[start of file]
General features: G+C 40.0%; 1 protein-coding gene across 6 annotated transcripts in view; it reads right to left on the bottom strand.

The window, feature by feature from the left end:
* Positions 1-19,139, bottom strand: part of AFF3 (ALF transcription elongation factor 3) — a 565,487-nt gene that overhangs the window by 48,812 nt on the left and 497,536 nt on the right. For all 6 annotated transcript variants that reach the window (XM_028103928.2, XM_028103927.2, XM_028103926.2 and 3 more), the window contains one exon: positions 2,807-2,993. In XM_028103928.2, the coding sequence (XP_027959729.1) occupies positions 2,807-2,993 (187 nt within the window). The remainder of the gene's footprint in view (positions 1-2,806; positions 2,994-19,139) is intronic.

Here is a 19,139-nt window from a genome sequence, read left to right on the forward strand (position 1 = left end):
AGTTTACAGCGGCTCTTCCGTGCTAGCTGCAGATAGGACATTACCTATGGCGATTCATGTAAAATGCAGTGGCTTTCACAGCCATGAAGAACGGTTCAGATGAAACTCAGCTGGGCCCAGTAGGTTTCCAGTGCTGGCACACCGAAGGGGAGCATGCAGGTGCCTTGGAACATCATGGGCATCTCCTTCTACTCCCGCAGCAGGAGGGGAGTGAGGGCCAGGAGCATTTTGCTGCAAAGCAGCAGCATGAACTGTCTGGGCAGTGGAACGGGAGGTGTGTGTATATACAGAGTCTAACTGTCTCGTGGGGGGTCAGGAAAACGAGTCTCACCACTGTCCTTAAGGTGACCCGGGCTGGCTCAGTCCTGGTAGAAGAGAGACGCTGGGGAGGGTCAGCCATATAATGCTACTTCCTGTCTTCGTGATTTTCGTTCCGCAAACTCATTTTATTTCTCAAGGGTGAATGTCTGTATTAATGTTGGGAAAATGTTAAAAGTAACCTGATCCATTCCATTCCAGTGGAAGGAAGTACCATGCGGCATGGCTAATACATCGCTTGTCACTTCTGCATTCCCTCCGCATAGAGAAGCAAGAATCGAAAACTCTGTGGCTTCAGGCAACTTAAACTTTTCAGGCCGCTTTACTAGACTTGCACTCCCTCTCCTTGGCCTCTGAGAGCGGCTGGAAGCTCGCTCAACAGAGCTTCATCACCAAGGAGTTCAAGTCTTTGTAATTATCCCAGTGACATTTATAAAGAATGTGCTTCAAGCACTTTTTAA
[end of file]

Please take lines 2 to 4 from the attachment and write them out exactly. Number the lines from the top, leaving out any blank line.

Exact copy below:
The window, feature by feature from the left end:
* Positions 1-19,139, bottom strand: part of AFF3 (ALF transcription elongation factor 3) — a 565,487-nt gene that overhangs the window by 48,812 nt on the left and 497,536 nt on the right. For all 6 annotated transcript variants that reach the window (XM_028103928.2, XM_028103927.2, XM_028103926.2 and 3 more), the window contains one exon: positions 2,807-2,993. In XM_028103928.2, the coding sequence (XP_027959729.1) occupies positions 2,807-2,993 (187 nt within the window). The remainder of the gene's footprint in view (positions 1-2,806; positions 2,994-19,139) is intronic.

Here is a 19,139-nt window from a genome sequence, read left to right on the forward strand (position 1 = left end):